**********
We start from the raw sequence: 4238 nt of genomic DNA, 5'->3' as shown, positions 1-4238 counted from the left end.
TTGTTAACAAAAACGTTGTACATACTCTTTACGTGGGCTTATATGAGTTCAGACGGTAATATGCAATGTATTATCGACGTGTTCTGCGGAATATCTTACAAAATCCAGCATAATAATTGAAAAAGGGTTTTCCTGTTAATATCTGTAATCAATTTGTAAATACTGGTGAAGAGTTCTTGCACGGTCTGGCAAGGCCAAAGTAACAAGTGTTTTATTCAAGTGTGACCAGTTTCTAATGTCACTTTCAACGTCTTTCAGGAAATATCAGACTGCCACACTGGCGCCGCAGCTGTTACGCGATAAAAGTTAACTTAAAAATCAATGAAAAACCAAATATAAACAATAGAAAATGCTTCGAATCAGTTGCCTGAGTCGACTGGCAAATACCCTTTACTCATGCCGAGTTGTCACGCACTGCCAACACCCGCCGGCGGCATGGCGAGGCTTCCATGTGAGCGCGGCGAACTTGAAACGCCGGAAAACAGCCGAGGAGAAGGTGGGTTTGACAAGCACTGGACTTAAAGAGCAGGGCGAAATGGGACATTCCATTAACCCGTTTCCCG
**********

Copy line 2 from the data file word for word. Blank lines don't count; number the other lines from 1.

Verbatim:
TTGTTAACAAAAACGTTGTACATACTCTTTACGTGGGCTTATATGAGTTCAGACGGTAATATGCAATGTATTATCGACGTGTTCTGCGGAATATCTTACAAAATCCAGCATAATAATTGAAAAAGGGTTTTCCTGTTAATATCTGTAATCAATTTGTAAATACTGGTGAAGAGTTCTTGCACGGTCTGGCAAGGCCAAAGTAACAAGTGTTTTATTCAAGTGTGACCAGTTTCTAATGTCACTTTCAACGTCTTTCAGGAAATATCAGACTGCCACACTGGCGCCGCAGCTGTTACGCGATAAAAGTTAACTTAAAAATCAATGAAAAACCAAATATAAACAATAGAAAATGCTTCGAATCAGTTGCCTGAGTCGACTGGCAAATACCCTTTACTCATGCCGAGTTGTCACGCACTGCCAACACCCGCCGGCGGCATGGCGAGGCTTCCATGTGAGCGCGGCGAACTTGAAACGCCGGAAAACAGCCGAGGAGAAGGTGGGTTTGACAAGCACTGGACTTAAAGAGCAGGGCGAAATGGGACATTCCATTAACCCGTTTCCCG